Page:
The old guard, responsible for this growth, had lost the battle by the 1830s, by which time fellows of the Astronomical Society were gaining influence in the Royal Society and the Board of Visitors, redefining production of the Nautical Almanac along the way. That they did not also gain control of the Board of Longitude was only due to the fact that it had already been abolished. Allegedly for financial reasons, it is perhaps more likely that this was the old guard’s last laugh: the one thing that they managed to pull out from under the feet of the Astronomicals.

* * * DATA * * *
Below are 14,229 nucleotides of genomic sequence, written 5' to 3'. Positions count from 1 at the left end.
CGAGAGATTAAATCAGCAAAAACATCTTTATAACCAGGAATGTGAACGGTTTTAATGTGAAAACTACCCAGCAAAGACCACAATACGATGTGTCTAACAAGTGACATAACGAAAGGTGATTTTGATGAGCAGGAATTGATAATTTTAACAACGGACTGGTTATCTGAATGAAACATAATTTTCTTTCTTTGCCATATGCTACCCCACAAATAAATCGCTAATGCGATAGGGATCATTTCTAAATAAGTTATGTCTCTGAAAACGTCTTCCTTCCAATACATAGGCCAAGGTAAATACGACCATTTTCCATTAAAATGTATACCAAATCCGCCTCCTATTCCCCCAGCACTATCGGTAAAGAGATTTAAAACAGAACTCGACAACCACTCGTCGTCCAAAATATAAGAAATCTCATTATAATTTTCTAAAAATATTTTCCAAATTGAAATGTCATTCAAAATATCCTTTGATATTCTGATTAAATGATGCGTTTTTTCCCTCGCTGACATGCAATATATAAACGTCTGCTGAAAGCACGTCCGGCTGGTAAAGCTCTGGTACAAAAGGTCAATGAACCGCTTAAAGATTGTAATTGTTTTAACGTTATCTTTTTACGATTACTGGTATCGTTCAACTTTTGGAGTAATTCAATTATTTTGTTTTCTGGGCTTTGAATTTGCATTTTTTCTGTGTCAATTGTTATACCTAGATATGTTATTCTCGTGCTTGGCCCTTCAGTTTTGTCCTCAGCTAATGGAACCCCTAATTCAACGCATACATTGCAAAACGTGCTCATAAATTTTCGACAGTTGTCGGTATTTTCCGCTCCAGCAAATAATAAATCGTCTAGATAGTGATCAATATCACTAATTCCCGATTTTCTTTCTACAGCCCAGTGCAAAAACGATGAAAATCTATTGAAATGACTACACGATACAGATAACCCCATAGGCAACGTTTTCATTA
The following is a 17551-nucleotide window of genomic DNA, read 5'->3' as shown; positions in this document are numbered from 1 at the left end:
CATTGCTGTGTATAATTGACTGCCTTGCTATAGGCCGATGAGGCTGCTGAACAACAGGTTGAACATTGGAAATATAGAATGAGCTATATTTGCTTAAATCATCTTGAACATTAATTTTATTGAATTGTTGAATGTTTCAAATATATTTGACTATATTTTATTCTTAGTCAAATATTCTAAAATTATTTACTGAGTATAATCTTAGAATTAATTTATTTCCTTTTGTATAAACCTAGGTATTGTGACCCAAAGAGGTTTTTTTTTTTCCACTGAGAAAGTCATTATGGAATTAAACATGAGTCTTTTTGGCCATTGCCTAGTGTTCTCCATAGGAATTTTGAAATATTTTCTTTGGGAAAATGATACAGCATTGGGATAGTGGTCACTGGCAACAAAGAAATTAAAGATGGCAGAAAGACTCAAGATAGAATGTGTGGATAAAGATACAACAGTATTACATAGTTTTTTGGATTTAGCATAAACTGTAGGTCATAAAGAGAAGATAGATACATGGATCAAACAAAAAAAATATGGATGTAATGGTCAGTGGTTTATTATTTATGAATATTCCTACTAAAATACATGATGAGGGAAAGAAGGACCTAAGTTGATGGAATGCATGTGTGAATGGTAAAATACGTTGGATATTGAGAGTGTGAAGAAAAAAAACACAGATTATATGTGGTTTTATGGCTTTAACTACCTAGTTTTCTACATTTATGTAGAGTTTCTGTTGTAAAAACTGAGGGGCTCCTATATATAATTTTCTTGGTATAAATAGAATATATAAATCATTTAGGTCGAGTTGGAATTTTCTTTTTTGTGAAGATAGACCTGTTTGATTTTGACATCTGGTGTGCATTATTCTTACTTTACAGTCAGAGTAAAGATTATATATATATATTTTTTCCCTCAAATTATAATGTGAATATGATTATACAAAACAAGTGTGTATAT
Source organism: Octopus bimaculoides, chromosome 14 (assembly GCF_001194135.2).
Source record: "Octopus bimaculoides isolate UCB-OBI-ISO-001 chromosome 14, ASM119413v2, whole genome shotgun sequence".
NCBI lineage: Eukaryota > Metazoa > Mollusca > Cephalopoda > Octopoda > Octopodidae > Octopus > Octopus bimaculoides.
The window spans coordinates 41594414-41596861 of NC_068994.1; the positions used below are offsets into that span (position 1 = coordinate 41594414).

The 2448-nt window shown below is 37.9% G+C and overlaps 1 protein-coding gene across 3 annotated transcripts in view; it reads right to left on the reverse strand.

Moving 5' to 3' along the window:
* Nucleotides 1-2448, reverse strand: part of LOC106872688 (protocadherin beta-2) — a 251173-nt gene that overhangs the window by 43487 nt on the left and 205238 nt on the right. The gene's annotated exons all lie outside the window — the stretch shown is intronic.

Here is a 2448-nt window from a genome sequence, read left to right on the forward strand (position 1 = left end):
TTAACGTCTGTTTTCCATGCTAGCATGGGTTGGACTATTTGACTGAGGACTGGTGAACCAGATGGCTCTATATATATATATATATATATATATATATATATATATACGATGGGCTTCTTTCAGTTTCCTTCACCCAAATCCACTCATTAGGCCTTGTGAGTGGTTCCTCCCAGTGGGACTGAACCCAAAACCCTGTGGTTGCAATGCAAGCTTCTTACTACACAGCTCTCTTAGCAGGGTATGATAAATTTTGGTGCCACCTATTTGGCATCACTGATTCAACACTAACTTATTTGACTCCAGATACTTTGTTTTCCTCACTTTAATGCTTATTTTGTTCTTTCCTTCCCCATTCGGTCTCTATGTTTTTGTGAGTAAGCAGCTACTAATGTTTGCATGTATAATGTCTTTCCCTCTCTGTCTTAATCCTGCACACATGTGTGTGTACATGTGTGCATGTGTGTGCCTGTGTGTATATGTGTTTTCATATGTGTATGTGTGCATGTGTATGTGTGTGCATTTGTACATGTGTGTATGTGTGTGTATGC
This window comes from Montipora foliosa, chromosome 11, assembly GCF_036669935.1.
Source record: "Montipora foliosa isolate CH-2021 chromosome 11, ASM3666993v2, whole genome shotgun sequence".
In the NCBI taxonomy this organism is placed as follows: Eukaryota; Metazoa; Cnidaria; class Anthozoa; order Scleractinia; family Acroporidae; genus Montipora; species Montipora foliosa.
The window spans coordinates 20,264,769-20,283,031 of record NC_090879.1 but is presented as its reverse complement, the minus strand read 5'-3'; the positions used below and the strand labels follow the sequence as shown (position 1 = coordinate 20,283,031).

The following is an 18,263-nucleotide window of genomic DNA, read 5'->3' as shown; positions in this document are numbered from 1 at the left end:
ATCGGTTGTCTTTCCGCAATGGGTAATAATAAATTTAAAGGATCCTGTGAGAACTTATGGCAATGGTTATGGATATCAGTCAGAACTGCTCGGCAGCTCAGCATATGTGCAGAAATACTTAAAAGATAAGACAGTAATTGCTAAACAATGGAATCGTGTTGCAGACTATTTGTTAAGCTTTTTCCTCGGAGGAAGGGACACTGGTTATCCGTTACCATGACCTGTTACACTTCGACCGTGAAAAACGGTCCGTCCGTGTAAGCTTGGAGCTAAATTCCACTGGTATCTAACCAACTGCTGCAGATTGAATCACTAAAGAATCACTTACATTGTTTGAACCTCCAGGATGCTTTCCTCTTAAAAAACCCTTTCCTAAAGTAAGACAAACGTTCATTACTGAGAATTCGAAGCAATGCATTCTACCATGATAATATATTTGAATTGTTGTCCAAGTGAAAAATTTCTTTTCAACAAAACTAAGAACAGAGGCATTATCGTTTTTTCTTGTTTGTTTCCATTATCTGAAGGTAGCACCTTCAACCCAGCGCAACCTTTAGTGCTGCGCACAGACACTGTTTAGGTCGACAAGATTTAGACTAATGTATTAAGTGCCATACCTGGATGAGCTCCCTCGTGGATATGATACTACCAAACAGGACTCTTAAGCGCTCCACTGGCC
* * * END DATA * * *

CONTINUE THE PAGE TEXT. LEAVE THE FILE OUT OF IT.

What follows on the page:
Pond was not able to play a role these changes. His last years were marred by much ill-health and prolonged absence from Greenwich, and the Observatory was left in control of his first assistant, Thomas Taylor, whose alcoholism did little to secure the good management of the Observatory. Pond resigned on 30 September 1835 and died a year later. However, let the last word go to his obituarist, probably his successor Airy, and on the subject of Pond’s greatest talent: “It is not too much to say, that meridian sideral observation … owes more to him that to all his countrymen put together, since the time of Bradley.”
Oxford Dictionary of National Biographyentry by C. Andrew Murray
Eric G. Forbes, Greenwich Observatory: Vol. I. Origins and Early History (London, 1975)